Thursday, October 1, 2015

I love libraries

I love libraries, those magical places where books of all shapes, colors, sizes, smells and topics march smartly along the shelves. Big libraries and little libraries, but my favorite is Fairfield's branch on Wortz Street. Plans are underway to move the Fairfield library to the new Carroll Valley building once it is built since the current location is small. I understand, but it makes me sad. I feel so pampered having our little library just a hop, skip, and a jump away.

The library was an immediate bright spot for me when we moved from our old stone house on Mt. Carmel Rd. Being able to walk to the library never ceases to bring me joy., especially since I don't drive much anymore. There's something magical about being able to slip up to the library any time I want just to browse the shelves, return a book, or say hello. I love having everything in one room, walking up to the desk and asking Sherry or Crystal (two of the best) to order a book knowing that within a few days it will be waiting for me. In the meantime, I go home with an armful of books. Once I asked for a book which wasn't available anywhere in Pennsylvania but Sherry looked until she found one in the Duke Library for me!

I love books. I have a Kindle which is much easier to use when I go to Wellspan to exercise, but that flat plastic thing isn't a real book. Plastic cannot replace the feel of paper, the rustle of turned pages, savoring full page illustrations, flipping pages back and forth to reread a passage, greedily reading knowing my book's battery will never run down.

Libraries are precious repositories of knowledge that connect us to our past and point us toward our future in far more personal ways than the reading something on a computer screen. Libraries bring people together. Libraries have chairs where one can sit and read or research. When I am in the library, I love scanning the cover's synopsis and reading several pages to decide if I like the author's style of writing or if it will challenge or inspire m. When greeting other library lovers who are reading magazines or working on the computers all seems right with the world.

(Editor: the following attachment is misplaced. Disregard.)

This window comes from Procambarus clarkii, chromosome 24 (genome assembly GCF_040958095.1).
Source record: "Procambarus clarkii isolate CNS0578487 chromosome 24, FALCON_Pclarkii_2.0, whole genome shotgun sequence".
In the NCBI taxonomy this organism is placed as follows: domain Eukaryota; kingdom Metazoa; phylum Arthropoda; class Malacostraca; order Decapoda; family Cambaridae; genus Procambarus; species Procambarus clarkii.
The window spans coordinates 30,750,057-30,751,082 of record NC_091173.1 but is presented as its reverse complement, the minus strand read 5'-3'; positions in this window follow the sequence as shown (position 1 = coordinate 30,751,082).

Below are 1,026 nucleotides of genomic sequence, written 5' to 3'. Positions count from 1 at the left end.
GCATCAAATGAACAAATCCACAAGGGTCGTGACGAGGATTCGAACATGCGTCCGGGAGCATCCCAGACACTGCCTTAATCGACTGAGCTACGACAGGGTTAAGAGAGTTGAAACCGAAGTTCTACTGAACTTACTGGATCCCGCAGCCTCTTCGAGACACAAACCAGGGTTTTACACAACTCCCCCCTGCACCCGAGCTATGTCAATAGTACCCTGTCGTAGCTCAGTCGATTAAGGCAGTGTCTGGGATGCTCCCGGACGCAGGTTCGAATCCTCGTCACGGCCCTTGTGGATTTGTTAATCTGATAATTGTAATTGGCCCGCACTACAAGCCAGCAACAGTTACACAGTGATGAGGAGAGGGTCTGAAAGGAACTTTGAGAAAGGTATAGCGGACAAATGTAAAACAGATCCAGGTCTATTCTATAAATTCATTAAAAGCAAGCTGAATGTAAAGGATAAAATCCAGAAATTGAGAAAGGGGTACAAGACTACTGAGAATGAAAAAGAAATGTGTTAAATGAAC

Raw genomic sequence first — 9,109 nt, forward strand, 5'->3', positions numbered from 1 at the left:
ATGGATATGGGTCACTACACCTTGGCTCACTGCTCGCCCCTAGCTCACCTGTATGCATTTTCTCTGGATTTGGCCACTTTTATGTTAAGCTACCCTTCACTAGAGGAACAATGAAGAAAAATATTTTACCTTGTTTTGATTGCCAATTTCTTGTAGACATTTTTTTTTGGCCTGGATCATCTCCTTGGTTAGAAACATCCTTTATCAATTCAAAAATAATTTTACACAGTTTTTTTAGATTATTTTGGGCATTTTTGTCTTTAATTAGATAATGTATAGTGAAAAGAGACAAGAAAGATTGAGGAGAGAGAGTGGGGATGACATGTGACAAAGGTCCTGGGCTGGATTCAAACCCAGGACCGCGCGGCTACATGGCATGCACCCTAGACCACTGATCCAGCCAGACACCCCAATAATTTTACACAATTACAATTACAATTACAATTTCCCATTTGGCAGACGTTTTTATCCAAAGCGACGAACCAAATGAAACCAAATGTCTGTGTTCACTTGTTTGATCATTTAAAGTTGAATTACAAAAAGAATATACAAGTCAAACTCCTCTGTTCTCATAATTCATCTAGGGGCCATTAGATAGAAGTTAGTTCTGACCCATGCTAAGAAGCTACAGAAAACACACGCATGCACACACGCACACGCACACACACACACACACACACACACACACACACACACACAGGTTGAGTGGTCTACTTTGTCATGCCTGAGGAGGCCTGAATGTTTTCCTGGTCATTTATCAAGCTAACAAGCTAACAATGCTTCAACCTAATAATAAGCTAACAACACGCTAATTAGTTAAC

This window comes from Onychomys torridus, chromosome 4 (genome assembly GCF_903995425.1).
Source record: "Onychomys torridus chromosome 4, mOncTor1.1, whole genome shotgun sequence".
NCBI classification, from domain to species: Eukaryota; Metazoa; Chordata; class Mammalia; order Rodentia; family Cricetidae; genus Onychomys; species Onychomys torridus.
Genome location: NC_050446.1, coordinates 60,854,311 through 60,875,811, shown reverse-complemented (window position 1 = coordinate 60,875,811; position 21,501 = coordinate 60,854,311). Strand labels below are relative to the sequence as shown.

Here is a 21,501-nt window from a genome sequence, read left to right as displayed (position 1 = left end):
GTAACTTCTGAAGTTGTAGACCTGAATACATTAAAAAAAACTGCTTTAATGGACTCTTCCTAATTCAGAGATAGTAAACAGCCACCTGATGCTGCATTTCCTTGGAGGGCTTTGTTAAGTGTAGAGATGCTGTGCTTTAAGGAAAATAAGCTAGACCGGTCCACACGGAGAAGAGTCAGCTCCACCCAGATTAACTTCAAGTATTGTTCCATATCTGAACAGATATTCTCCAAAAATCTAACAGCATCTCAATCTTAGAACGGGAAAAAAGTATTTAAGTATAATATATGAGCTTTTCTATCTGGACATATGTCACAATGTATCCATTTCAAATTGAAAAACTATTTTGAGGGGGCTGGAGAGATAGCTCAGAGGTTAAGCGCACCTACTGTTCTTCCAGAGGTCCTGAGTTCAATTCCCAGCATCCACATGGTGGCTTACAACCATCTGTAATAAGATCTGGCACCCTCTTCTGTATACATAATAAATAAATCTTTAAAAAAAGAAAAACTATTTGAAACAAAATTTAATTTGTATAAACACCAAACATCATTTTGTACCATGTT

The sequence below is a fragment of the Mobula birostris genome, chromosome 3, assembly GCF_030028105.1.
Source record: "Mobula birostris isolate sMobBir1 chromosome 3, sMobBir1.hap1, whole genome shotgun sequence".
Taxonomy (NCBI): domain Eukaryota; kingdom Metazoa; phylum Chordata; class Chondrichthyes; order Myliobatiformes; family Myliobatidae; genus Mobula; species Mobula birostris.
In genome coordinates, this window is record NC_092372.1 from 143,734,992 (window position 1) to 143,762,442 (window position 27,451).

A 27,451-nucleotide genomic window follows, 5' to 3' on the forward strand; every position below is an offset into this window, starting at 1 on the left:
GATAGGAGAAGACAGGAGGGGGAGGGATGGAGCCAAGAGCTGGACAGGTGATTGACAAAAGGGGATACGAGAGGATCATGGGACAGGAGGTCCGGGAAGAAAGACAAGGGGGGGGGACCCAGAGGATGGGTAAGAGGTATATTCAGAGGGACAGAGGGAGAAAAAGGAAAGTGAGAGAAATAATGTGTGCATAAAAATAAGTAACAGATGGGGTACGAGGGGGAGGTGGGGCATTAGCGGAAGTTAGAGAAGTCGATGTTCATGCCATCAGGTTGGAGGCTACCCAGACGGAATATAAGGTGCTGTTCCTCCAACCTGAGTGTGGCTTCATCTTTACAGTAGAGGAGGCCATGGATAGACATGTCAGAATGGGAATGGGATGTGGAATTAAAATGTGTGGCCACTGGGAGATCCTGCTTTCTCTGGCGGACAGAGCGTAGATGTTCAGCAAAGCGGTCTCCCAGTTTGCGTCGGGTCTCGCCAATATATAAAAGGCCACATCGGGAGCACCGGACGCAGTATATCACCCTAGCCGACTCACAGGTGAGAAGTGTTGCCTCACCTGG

Our kids grew up on books. A trip to the library or library story time was magical for them just as it is for me. Of course, books were such a sacred part of our bed time routine that our kids wanted to be read too even when they were in middle school. When the library had their annual book sale we'd buy our own copies of beloved books so we could reread them. Recently, our daughter walked in the door with a goofy grin on her face. “Look what I found.” she chortled as she dumped a collection of old much loved books on the sofa. “Read to me, Mom. “ So the two of us curled up on the loveseat, arms around each other like the old days, slowly turning pages , savoring the illustrations, we turned back the clock as we fell into the wishes and whimsy of Dr. Suess and other much loved favorites.

Joyce Shutt is pastor emeritus of the Fairfield Mennonite Church

The joys of advertising

Several years ago Toyota featured Daryl Waltrip driving a pick-up tearing up lawns, driving into people's houses, laughing and hooting as he went. No doubt designed to “humorously” demonstrate the power of the pick-up, these ads glamorized bullying. I was so appalled that I called various Toyota dealers until I got someone in higher echelons with whom I could share my utter disgust with their ad.

OK, Earl and I are just two old curmudgeons. While I much prefer public television, we also watch commercial TV. However, since attending a workshop years ago on becoming a discerning TV watcher I've become more aware of the hidden values programs and ads communicate. Advertisers know that we are all deeply influenced by what we read, see, and hear and their goal is to make consuming our essential purpose in life.

The basic message promoted of the money makers is that people are incidental to profits. Everything is about money. Greed is good. Fear and violence sell. Truth telling becomes incidental. Exaggeration is the name of the game. People are valuable only as unthinking consumers. And it's working. Ours is an instant gratification culture. Even in our politics the party line is more important than people needs. Just look at our social policies, infrastructure failures, racial and ethnic divides, health care for profit system, immigration policies....